A CMO Show Blog Post
YouTube turns 10 and marketers still aren't using it
A CMO Show Blog Post
YouTube turns 10 and marketers...

Despite turning 10 last week, marketers aren’t fully realising the power of YouTube as a long-tail influence and brand advocacy tool, argues Timothy Armoo, founder of Fanbytes – a platform that connects brands with influencers.

Brands should look at influencer marketing as an avenue to do what they once couldn’t; create an army of advocates who spread their message within their audiences.

Brand awareness isn’t cool. You know what’s cool? Brand Advocacy.

Taking my marketer hat off for a second and slipping on my 20 year old millennial hat, it’s apparent that advertising used to be a one-way dialogue from brand to consumer. It was a world where there were only a few channels on TV, and radio and when the pages of magazines were littered with glossy pictures of brands’ wares. The conversation between brands and millennials was akin to the former saying to the latter, “Hey, take notice of me. Look at how cool I think I am. Ok Bye!” But, as technology has made it easier to deliver these messages thanks to the proliferation of social platforms such as YouTube, brands are still using the same “hey notice me” tactics.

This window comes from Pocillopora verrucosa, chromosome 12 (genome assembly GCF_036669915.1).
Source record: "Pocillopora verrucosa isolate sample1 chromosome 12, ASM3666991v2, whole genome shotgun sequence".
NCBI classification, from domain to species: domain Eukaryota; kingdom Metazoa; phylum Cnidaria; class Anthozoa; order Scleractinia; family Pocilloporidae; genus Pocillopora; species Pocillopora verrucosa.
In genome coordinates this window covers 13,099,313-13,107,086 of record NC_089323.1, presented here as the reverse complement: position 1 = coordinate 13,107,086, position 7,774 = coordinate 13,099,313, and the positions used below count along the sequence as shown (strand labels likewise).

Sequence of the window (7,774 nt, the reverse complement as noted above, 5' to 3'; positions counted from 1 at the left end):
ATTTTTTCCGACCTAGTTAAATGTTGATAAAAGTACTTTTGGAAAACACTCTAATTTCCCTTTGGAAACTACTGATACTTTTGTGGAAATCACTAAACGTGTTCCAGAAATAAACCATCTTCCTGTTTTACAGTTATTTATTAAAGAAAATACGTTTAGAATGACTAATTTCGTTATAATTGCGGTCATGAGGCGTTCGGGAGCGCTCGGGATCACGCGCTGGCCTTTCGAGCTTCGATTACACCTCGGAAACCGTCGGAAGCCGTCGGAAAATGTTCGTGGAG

This has to stop.

Rather than seeing an influencer’s audience as merely a way to get your message heard by a large millennial audience, brands should look at influencer marketing as an avenue to do what they once couldn’t; create an army of advocates who spread their message within their audiences.

Read more about this in Marketing Magazine.

A number of brands are using YouTube to co-create with influencers to reach young audiences.

19-year-old YouTube vlogger, Bethany Mota has built an audience of more than 8.5 million subscribers on her channel. She began her channel by uploading videos about clothing, makeup and hair tutorials, recipes, and do it yourself ideas. Her online recognition led to her partnership with American fashion retailer Aeropostale, and she has since launched her own fashion label with the brand. It was the partnership with Bethany Mota, as a YouTube influencer, that pulled the flailing retailer out of the red and saw it deliver $50 million in profit in just a few months following the partnership.

YouTube Influencers and the proliferation of social platforms have led to an opportunity which has not been accessible to marketers and brands until very recently. The onus now is on brands to respond. Not only is Youtube the second most popular search engine for consumers, it is the ideal platform the leverage influencers and build an army of brand advocates.

 

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